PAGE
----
The Shakespeare Conference: SHK 21.0342  Thursday, 26 August 2010

From:         Patrick Lonergan <This email address is being protected from spambots. You need JavaScript enabled to view it.>
Date:         August 6, 2010 6:00:23 AM EDT
Subject:      Performing Shakespeare in Ireland, 1660-1922 

Performing Shakespeare in Ireland, 1660-1922
Moore Institute, National University of Ireland, Galway
3-4 September 2010
During the last fifteen years, many valuable studies on the relationship between 
Shakespeare and Ireland have appeared. These have enhanced and complicated our 
understanding of the impact of Irish politics on Elizabethan and Jacobean drama 
in general, and have led to the detailed re-assessment of the place of Ireland 
in Shakespeare's History plays in particular. Simultaneously, we have also seen 
new work on the impact of Shakespeare on Irish literature after the Revival, 
with special emphasis on inter-textual references to Shakespeare in the work of 
Yeats, Joyce, O'Casey, Heaney, and many others. In other words, we now have a 
good understanding of the relationship between Shakespeare and Ireland, both in 
the sixteenth and early seventeenth centuries on the one hand, and in the 
twentieth century on the other.
The purpose of this conference is to investigate the intervening centuries: to 
explore and, if appropriate, to retrieve the histories of Shakespearean 
performance in Ireland from the Restoration to the Revival. It aims to consider 
the place of Shakespeare in the development of Irish theatre before the 
foundation of the Abbey, and assesses the importance of Ireland for the 
development of Shakespearean performance, publishing, and editing 
internationally during the same period.
The conference will feature discussion of the place of Ireland in Shakespeare's 
works, and we will explore a variety of case studies from the period 1660 to 
1922 -- considering key events, major actors, general trends, and so on. One of 
the major aims of the conference will be to trace the extent to which 
Shakespeare's treatment of Ireland and the Irish had an impact on the 
performance and reception of his plays after 1660.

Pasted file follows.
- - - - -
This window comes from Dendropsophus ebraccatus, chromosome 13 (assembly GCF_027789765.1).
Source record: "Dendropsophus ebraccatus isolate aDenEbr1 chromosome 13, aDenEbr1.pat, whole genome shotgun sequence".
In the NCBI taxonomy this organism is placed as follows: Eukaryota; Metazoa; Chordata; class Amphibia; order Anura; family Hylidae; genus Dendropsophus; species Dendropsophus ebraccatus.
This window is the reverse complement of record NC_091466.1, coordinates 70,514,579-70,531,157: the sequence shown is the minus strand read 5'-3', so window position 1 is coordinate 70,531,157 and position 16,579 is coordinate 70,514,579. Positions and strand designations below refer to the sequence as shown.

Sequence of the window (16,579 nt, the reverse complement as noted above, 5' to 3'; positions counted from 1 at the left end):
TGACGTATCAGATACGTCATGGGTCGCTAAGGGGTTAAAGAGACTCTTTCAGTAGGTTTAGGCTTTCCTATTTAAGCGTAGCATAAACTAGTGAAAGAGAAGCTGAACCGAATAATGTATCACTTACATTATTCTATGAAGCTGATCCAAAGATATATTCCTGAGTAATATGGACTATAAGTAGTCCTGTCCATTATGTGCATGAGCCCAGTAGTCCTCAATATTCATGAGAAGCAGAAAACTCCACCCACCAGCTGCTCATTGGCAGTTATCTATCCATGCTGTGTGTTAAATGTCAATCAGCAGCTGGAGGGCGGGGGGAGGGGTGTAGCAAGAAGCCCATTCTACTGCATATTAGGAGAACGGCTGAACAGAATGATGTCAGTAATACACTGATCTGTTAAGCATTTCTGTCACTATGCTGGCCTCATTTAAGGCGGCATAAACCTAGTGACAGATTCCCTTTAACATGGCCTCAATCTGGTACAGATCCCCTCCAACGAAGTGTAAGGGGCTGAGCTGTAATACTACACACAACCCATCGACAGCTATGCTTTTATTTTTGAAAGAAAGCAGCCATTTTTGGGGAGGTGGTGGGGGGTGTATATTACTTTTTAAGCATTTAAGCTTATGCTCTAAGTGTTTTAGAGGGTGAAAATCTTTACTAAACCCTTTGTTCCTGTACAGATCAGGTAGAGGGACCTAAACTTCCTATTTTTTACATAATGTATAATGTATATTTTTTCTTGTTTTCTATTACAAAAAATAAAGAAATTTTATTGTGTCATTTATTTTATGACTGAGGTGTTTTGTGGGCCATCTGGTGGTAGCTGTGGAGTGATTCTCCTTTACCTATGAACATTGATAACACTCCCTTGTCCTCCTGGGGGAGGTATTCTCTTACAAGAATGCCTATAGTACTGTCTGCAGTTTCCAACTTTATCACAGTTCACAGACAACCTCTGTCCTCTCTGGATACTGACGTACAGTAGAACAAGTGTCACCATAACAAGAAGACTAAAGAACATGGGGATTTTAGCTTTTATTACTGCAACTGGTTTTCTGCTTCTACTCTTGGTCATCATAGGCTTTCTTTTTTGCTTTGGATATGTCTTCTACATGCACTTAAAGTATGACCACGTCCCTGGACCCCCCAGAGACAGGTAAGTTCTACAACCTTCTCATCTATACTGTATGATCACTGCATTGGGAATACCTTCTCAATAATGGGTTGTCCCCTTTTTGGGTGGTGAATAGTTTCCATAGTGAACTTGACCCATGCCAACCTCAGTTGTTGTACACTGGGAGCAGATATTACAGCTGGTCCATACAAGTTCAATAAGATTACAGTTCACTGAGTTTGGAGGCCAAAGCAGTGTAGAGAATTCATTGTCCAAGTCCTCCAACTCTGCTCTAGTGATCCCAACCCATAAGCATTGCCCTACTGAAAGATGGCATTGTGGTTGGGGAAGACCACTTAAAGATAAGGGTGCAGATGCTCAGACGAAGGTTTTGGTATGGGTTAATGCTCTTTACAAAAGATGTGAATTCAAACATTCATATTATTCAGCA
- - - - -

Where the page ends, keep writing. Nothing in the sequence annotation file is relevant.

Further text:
The conference will begin at lunchtime on Friday 3 September and will continue 
through to the evening of Saturday 4 September.
The conference coincides with the Druid Theatre production of Sean O'Casey's The 
Silver Tassie, which delegates are warmly encouraged to attend (see 
www.druid.ie/ for details). 
Confirmed speakers include:

Conrad Brunstrom, "Thomas Sheridan's Coriolanus and Thomas Sheridan as 

Helen Burke, "'Bon Ton Theatricals', Shakespeare, and the Culture Wars in Late 
18th Century Ireland"

Richard Foulkes, "The English Bard and Irish Reviewers Shakespeare and Ireland 

Stephen Kelly, 'Shakespeare and Politics in Restoration Dublin'

John Kerrigan, '"By Chrish Law": Henry V, Oaths and Ireland'.

Willy Maley, "Othello and the Irish Question"

Deirdre McFeely, 'Shakespeare on the Dublin Stage, 1660-1904'

Andrew Murphy, "B. Yeats' Irish Renaissance"

Stephen Watt, "Shakespeare in Fin de Siecle Ireland: Ghosts, Celebrities, and 
The Merchant of Venice"
Respondents: Nicholas Grene and Anthony Roche.
Registration for the event is free, but places are limited. To register, please 
send an email to This email address is being protected from spambots. You need JavaScript enabled to view it. before 27 August 2010.
This event is funded by the Irish Research Council for the Humanities and Social 
Sciences (www.irchss.ie/)
Conference organising committee: Daniel Carey, Marie-Louise Coolahan, Patrick 
Lonergan, Deirdre McFeely.

S H A K S P E R: The Global Shakespeare Discussion List
Hardy M. Cook, This email address is being protected from spambots. You need JavaScript enabled to view it.
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